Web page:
Strawberries are in full swing. We have been enjoying strawberries on pancakes in the morning, mixed into green salads, sliced and marinated in balsamic vinegar for spinach salads and in the evening on a scoop of ice cream. Oh, and several times throughout the day, a walk through the garden for a handful to eat as I go. Continue reading
The garden produced many meals of spring greens, radishes and green onions and delicious rhubarb for pies and cakes over the last month. Now it is starting to produce a greater variety with larger quantities.
The chive plant was about to go to seed so I chopped the whole plant off about 2 inches above ground level, removed all the stems that had begun to develop the beginnings of seed heads, and snipped the rest into tiny pieces. Left overnight in the dehydrator at the lowest settling dried them out nicely and I will have enough chives for recipes throughout the winter. Continue reading
Last fall when I wanted to work up the soil around the strawberries I could not get the rototiller running. All winter I fretted over the weeds and buttercups that threaten to strangle the life out of the strawberry plants. Once winter set in there was little I could do with the soil until spring. Continue reading
Between fresh eating and sharing with friends and family I have been starting to freeze small batches of the extras.
I do not like to add sugar to the deliciously sweet berries that I freeze, but there are a few tricks that I use on a regular basis. Continue reading
I always look forward to seeing the bulbs start to send up their foliage. It gives me hope that we will be seeing other signs of spring soon, and it also reminds me that I need to attend to the strawberry plants before they start coming out of hibernation. The berries need a light coating of fertilizer on one of these rainy days so that the nitrogen can soak into the root system before the leaves start growing.
Cleaning up the garden the other day gave me a chance to pick a bucket of strawberries.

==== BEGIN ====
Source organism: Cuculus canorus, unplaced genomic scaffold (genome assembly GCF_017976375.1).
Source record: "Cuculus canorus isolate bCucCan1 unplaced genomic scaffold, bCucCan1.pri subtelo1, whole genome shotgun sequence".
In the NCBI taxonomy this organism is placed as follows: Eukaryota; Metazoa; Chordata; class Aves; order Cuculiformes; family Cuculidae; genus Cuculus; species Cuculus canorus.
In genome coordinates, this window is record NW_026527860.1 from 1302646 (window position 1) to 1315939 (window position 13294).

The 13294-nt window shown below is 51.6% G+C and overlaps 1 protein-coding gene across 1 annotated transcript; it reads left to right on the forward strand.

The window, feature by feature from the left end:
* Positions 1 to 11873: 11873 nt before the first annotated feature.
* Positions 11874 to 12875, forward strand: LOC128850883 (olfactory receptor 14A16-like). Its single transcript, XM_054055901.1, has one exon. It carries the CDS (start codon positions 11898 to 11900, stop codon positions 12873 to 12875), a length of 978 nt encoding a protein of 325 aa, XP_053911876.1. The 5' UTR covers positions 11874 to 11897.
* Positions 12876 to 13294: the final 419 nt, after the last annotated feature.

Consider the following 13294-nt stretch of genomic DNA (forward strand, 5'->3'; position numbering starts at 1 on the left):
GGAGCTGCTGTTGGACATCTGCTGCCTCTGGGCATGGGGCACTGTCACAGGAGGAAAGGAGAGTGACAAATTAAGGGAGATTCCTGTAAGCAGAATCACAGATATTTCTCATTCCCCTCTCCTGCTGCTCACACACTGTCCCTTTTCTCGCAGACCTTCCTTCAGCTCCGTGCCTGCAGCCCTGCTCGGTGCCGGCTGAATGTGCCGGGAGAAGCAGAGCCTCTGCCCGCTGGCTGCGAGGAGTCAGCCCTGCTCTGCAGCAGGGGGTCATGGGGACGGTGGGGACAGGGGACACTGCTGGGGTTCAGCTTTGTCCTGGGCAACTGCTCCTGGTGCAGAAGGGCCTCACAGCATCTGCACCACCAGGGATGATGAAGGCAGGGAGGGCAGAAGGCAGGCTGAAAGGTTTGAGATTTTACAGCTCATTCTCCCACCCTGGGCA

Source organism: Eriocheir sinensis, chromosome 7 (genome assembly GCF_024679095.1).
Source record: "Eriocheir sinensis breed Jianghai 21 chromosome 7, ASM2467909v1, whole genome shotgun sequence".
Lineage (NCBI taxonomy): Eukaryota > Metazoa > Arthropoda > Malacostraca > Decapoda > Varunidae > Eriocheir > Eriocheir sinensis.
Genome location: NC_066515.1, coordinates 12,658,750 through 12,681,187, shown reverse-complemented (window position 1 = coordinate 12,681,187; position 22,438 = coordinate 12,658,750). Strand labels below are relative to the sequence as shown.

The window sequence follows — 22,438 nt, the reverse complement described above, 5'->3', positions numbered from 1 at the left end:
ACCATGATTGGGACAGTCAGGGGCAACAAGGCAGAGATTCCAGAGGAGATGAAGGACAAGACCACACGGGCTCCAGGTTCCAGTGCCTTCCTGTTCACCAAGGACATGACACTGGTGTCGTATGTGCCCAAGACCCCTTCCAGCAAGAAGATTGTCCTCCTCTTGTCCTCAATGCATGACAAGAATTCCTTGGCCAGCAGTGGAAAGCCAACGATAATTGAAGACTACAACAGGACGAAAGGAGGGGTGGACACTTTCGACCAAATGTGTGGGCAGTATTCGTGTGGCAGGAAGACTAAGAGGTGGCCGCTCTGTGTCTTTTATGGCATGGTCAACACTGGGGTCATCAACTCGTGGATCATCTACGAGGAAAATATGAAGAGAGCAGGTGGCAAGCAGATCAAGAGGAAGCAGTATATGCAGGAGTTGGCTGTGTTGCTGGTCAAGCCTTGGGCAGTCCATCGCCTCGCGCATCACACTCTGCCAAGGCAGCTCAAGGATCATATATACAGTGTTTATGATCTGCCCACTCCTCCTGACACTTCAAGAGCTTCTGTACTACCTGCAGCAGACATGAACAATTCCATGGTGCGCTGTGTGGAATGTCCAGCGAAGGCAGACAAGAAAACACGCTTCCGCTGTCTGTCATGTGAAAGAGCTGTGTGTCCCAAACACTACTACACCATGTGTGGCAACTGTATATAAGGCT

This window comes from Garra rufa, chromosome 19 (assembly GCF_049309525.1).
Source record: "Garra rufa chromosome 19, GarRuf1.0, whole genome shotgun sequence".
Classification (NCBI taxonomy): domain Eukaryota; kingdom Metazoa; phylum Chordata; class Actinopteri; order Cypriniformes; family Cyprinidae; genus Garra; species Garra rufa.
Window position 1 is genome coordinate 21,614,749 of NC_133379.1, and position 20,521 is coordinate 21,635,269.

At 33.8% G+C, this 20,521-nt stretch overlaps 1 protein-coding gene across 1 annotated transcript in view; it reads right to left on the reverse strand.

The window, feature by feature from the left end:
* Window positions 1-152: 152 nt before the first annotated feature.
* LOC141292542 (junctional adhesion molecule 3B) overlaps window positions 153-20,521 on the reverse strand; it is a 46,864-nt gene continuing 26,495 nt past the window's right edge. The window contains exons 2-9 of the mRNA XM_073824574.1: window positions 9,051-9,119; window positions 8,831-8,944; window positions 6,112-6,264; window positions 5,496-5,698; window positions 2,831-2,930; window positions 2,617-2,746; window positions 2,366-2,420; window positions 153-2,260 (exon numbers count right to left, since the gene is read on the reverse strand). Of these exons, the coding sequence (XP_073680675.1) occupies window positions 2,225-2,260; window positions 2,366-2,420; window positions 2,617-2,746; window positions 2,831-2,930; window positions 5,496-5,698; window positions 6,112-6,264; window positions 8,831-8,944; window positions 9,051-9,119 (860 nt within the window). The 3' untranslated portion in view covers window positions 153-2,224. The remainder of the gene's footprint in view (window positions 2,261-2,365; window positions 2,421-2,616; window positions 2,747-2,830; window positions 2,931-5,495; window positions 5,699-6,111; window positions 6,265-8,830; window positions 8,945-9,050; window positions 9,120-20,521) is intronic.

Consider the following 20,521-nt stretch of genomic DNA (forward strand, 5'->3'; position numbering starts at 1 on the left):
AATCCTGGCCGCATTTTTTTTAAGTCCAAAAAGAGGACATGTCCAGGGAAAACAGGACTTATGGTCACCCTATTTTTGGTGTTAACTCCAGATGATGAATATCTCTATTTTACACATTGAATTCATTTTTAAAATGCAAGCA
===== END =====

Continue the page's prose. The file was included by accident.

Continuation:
No, these aren’t the sweet berries that we enjoyed so much during the beginning of the summer. These are the rock decoys that I had painted and scattered throughout the strawberry patch in hopes that it would frustrate enough birds to ensure a crop of berries for me.
I’m really not sure if the theory that I put into practice works. Birds seem to peck along at the leisure when there is a decoy laying around or not.
I have noticed however, that humans are drawn to the decoys as they step into the patch and I constantly have to answer for my odd display. Seems to me the birdbrains have the upper hand on this game of confusion.
I had been attempting to get the hoe in and around some of the strawberry plants. The buttercups are really a nuisance and the strawberry plants are getting too big to get around them well but I wanted to chop enough of the interloping ground cover so I would still get a good crop of fruit.
And to make matters just a little more difficult, the barn cat Boaz decided that he needed to keep a close eye on me and the long stick I was using around HIS strawberry plants.
Boaz would snuggle in and around the bushes as close as he could. Most of the time he was right where I wanted to hoe. This task was short-lived. It wasn’t long before I set the hoe by the garden bench and spent some quality time snuggling the mangy barn cat.
He acted surprised that I chose him over messing around the berries, the purring proved that he was appreciative.